Parents, family and friends of those few Britons radicalized by groups like Al-Muhajiroun and who have gone to fight in Syria and Iraq, have demanded that the government deal severely with these “merchants of death”. One of them is the British-accented masked terrorist, who features in the latest round of beheadings of Ame-rican and British civilians by IS. He is said to be a rapper who has been nicknamed “Jehadi John” by the British media.
Last month, former students of Bakri distri-buted leaflets in the heart of London’s shopping area, Oxford Street, demanding that Muslims pledge allegiance to the “Khaleef”, Abu Bakr al-Baghdadi, the leader of the IS. Anjem Choudary, spokesperson for the Al-Muhajiroun said there was “nothing wrong” with wanting to “go and to live there and bring up your children under the Khilafah”. He also added that the reports of the slaughter were “not true” and that Muslims were living in “peace and security under the Sharia” in IS ruled areas.
Most Muslims laugh at his views and dem-and that Choudary should go and live in this IS idyll rather than forcing others to go there. But when British-Iraqi student Asmaa Al-Kufaishi, questioned the leafleters in Oxford Street, she was assaulted by them. Al-Kufaishi is a Shia from Iraq—a community which the IS has vowed to exterminate. “This group was promoting IS on Oxford Street. When my friends and I spoke out, we were racially abused. They don’t know Islam. Promoting death of innocent people, telling me to die because of my faith and race and insulting me is not Islamic behavior,” she says.
Similarly, Ghaffar Hussain, managing director of the counter-extremism think-tank, the Quilliam Foundation, denounces the IS propaganda as a clear breach of law. “We need to have a zero tolerance policy towards IS supporters and recruiters in the UK. It is about supporting one of the most evil groups we have ever seen,” he says.
Even some women have fallen prey to the radicalization, with reports emerging of girls joining IS fighters and marrying them. They have been nicknamed “Jehadi brides” by the tabloid press. One of them is 20-year-old Aqsa Mahmood, daughter of a successful Pakistani-origin businessman, who abandoned her university course last year to join IS fighters in Syria. Since then, she has married, has delivered a baby, and is now posting regular messages on Twitter, urging people to commit atrocities in the West. Her family and friends in Glasgow, where she was born and led a privileged life, going to an expensive private school, are shocked and shamed by her involvement with radical Islam.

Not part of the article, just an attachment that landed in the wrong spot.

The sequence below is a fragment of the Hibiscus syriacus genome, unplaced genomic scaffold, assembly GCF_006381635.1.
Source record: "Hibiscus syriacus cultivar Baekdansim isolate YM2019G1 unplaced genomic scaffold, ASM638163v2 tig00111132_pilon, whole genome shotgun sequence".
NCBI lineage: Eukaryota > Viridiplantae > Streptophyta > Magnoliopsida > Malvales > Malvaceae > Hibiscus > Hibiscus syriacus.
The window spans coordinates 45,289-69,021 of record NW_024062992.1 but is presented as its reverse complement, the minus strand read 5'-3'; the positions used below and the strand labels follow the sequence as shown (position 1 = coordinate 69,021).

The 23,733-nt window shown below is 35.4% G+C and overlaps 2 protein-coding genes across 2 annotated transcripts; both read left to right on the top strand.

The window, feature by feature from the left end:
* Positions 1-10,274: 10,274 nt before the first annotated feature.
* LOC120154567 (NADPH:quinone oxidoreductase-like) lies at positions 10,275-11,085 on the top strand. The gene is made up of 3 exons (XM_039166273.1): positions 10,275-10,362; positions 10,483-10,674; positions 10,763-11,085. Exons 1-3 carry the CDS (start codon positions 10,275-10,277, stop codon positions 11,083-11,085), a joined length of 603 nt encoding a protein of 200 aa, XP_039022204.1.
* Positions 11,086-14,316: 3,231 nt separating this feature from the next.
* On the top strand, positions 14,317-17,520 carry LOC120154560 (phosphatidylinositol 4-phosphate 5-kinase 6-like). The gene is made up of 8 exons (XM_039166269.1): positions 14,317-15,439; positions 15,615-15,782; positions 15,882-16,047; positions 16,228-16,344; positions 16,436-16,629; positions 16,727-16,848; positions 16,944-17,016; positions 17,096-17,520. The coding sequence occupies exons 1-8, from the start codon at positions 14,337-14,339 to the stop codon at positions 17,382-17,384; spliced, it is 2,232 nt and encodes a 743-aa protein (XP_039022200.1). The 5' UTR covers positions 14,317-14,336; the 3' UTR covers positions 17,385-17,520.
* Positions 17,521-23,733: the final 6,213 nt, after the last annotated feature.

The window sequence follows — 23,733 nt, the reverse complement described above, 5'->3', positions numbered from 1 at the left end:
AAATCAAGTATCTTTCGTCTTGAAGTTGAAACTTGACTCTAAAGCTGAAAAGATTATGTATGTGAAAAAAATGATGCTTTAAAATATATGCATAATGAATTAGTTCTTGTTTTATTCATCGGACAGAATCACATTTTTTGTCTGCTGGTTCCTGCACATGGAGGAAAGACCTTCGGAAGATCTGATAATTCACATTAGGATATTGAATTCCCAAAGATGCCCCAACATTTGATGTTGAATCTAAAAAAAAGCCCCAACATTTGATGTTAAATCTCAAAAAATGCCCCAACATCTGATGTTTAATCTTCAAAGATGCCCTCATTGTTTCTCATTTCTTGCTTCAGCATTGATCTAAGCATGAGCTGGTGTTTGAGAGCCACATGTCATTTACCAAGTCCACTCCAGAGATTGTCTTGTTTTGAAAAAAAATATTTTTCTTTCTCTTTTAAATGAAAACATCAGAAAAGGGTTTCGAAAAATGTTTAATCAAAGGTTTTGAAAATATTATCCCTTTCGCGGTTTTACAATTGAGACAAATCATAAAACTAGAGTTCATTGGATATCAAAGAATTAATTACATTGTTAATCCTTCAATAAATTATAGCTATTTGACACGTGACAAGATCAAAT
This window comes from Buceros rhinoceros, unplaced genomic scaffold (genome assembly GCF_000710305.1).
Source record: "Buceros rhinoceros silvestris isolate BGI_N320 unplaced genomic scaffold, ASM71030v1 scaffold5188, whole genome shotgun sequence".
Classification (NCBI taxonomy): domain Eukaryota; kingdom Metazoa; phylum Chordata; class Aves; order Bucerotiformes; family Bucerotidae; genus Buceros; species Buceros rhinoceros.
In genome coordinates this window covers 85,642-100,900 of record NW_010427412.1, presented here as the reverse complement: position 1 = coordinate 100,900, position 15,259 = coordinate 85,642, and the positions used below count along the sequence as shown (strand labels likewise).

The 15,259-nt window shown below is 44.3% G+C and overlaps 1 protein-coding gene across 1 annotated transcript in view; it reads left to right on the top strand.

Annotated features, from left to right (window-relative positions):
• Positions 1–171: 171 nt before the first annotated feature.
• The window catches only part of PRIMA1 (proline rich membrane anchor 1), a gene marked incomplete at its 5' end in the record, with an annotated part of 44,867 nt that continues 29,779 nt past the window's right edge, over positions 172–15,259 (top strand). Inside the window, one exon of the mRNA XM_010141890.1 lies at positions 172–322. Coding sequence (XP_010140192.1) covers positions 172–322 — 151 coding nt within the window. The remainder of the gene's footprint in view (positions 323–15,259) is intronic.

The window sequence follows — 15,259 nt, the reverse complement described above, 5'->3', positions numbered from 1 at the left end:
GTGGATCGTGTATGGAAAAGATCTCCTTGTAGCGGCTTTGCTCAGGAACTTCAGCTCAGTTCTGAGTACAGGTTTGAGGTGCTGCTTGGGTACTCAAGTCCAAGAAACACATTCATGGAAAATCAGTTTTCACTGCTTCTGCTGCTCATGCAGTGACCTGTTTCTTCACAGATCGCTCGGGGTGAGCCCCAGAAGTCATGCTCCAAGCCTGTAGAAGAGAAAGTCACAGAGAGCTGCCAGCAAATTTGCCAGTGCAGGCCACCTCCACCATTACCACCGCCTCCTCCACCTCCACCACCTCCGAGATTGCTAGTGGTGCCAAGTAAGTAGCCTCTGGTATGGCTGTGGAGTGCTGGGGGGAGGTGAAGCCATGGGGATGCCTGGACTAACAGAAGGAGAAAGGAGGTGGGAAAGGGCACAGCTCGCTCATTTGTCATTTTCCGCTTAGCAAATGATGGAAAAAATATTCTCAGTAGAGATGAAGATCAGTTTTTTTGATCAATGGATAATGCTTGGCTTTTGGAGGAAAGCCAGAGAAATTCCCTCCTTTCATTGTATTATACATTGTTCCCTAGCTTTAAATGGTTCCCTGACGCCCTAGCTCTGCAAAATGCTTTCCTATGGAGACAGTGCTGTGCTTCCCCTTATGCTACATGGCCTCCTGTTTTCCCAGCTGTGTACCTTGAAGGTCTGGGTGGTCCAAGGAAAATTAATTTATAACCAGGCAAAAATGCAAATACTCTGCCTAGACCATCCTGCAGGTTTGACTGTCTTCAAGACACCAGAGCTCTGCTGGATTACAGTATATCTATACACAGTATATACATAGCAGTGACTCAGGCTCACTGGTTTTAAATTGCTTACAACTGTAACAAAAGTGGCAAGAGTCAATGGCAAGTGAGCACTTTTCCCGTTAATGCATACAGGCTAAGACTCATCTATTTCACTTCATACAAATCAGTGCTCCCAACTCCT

“We still love you Aqsa, but we now have to put your family first, as you have betrayed us, our community and the people of Scotland when you took this step,” said her parents, Muzaffar and Khalida Mahmood in a press statement. Khalida Mahmood cried and war-ned of other young British-Muslim women following their daughter’s example. Her sentiments put fear into many a parents’ heart, as they do not want to lose their children to such an abhorrent “jehad”.
Another case which recently hit the headlines is that of Muslim convert, Sally Jones, who abandoned her two children to join her extremist husband in Syria after an online romance. The blonde 45-year-old now goes by the name of Umm Hussain al-Britani and has been described as “scatty” by her friends. She joined her 20-year-old husband Junaid Huss-ain in Raqqa province at the end of last year. Her family in Surrey in South England has said they will not disown her and feel there is more to the case than meets the eye.
While most anti-war supporters feel that violence simply leads to more violence, in the case of the IS, there is little political or moral legitimacy or sympathy for their cause. As Labour Party leader Ed Miliband, an opponent of the 2003 Iraq war and now a proponent of the war on the IS, says: “This is not a clash of civilizations, but a specific war to stop the spread of IS, and supported by the democratic government of Baghdad.”
This war has legitimacy, which the previous one didn’t. It is views like these, shared by a majority of Muslims, that makes the IS one of the most hated and feared terrorist organizations in the world.